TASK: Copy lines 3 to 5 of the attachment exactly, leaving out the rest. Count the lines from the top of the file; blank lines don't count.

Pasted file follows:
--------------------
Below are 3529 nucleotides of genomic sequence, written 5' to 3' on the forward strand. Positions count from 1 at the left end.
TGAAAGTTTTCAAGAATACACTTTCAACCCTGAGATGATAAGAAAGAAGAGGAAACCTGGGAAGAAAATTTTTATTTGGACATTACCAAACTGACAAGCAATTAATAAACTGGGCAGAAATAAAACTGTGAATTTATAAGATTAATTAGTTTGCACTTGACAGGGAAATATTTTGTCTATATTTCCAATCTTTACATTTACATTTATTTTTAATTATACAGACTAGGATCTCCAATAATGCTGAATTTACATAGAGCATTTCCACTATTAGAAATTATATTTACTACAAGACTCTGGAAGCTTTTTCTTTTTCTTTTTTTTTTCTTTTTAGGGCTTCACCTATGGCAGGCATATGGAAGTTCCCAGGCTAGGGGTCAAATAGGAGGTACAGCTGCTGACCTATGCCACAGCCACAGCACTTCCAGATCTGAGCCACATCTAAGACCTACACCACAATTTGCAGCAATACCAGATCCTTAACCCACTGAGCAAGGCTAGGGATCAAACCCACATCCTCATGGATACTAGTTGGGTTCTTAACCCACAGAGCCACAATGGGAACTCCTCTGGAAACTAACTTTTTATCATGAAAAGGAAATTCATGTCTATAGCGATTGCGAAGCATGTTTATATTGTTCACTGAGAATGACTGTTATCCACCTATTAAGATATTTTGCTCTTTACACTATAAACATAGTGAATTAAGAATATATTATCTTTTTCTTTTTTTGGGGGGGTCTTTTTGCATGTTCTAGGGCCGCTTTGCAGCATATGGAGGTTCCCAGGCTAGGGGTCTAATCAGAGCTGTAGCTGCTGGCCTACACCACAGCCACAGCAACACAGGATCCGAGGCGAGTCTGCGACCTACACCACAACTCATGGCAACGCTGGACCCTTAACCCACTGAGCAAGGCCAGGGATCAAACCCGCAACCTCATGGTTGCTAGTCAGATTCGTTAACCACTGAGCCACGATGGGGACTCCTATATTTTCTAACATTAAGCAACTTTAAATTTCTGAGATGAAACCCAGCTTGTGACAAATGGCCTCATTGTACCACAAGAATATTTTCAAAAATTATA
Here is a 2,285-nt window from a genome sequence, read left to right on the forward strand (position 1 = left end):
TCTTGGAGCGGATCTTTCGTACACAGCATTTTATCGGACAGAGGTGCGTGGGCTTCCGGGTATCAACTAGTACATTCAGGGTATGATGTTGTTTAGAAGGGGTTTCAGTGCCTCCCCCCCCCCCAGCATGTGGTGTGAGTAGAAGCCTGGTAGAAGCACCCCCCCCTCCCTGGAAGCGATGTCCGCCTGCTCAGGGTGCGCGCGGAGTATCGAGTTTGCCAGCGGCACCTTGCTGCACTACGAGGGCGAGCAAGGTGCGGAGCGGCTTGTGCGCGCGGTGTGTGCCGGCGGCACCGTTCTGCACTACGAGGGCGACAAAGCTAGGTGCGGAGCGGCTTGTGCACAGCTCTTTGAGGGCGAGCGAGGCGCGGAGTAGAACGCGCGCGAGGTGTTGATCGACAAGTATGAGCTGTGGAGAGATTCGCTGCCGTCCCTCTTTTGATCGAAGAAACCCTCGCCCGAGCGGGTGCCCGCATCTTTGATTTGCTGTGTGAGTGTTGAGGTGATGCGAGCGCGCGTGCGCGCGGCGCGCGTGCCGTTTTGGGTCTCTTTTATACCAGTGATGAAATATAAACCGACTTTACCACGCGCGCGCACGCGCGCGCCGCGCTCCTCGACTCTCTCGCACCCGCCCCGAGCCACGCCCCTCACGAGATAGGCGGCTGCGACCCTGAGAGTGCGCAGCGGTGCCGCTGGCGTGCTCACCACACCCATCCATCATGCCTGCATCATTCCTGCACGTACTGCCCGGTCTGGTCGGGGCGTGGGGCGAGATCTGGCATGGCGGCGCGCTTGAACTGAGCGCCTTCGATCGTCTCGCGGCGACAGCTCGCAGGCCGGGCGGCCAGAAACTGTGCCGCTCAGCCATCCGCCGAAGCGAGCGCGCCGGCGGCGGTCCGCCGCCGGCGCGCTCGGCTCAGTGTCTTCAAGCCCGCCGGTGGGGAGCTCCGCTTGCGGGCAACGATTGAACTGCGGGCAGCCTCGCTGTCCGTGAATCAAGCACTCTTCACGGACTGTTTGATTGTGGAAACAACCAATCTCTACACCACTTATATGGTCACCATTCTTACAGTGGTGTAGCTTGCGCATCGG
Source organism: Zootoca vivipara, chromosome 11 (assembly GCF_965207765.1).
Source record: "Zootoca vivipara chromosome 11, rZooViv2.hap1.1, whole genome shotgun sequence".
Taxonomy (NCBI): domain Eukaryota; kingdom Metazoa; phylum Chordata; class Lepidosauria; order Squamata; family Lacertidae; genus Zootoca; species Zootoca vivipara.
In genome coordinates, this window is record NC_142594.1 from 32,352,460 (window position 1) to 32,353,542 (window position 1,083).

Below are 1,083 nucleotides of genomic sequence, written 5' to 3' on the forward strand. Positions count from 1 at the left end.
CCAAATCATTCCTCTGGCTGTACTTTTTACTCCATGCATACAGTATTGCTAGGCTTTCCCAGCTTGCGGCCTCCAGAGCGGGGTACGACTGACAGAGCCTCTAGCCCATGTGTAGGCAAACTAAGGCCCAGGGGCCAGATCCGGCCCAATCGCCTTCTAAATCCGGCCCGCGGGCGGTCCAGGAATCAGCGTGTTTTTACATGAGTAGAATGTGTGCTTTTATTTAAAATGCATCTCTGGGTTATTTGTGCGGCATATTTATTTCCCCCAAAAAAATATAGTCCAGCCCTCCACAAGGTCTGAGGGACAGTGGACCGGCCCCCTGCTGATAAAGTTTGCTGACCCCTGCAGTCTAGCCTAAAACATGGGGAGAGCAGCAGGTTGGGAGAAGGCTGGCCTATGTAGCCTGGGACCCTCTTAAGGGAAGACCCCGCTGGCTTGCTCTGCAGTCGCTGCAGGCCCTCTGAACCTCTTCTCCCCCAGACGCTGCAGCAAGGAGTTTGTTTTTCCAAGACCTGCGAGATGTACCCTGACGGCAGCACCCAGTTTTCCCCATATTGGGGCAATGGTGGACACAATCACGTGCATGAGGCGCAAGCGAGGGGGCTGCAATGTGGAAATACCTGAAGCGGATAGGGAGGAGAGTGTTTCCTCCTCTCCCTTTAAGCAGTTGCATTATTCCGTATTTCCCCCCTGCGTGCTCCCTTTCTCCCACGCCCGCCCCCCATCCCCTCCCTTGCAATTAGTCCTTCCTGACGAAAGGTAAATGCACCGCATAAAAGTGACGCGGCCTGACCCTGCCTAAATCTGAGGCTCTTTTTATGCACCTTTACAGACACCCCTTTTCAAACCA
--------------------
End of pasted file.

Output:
Here is a 2,285-nt window from a genome sequence, read left to right on the forward strand (position 1 = left end):
TCTTGGAGCGGATCTTTCGTACACAGCATTTTATCGGACAGAGGTGCGTGGGCTTCCGGGTATCAACTAGTACATTCAGGGTATGATGTTGTTTAGAAGGGGTTTCAGTGCCTCCCCCCCCCCCAGCATGTGGTGTGAGTAGAAGCCTGGTAGAAGCACCCCCCCCTCCCTGGAAGCGATGTCCGCCTGCTCAGGGTGCGCGCGGAGTATCGAGTTTGCCAGCGGCACCTTGCTGCACTACGAGGGCGAGCAAGGTGCGGAGCGGCTTGTGCGCGCGGTGTGTGCCGGCGGCACCGTTCTGCACTACGAGGGCGACAAAGCTAGGTGCGGAGCGGCTTGTGCACAGCTCTTTGAGGGCGAGCGAGGCGCGGAGTAGAACGCGCGCGAGGTGTTGATCGACAAGTATGAGCTGTGGAGAGATTCGCTGCCGTCCCTCTTTTGATCGAAGAAACCCTCGCCCGAGCGGGTGCCCGCATCTTTGATTTGCTGTGTGAGTGTTGAGGTGATGCGAGCGCGCGTGCGCGCGGCGCGCGTGCCGTTTTGGGTCTCTTTTATACCAGTGATGAAATATAAACCGACTTTACCACGCGCGCGCACGCGCGCGCCGCGCTCCTCGACTCTCTCGCACCCGCCCCGAGCCACGCCCCTCACGAGATAGGCGGCTGCGACCCTGAGAGTGCGCAGCGGTGCCGCTGGCGTGCTCACCACACCCATCCATCATGCCTGCATCATTCCTGCACGTACTGCCCGGTCTGGTCGGGGCGTGGGGCGAGATCTGGCATGGCGGCGCGCTTGAACTGAGCGCCTTCGATCGTCTCGCGGCGACAGCTCGCAGGCCGGGCGGCCAGAAACTGTGCCGCTCAGCCATCCGCCGAAGCGAGCGCGCCGGCGGCGGTCCGCCGCCGGCGCGCTCGGCTCAGTGTCTTCAAGCCCGCCGGTGGGGAGCTCCGCTTGCGGGCAACGATTGAACTGCGGGCAGCCTCGCTGTCCGTGAATCAAGCACTCTTCACGGACTGTTTGATTGTGGAAACAACCAATCTCTACACCACTTATATGGTCACCATTCTTACAGTGGTGTAGCTTGCGCATCGG
Source organism: Zootoca vivipara, chromosome 11 (assembly GCF_965207765.1).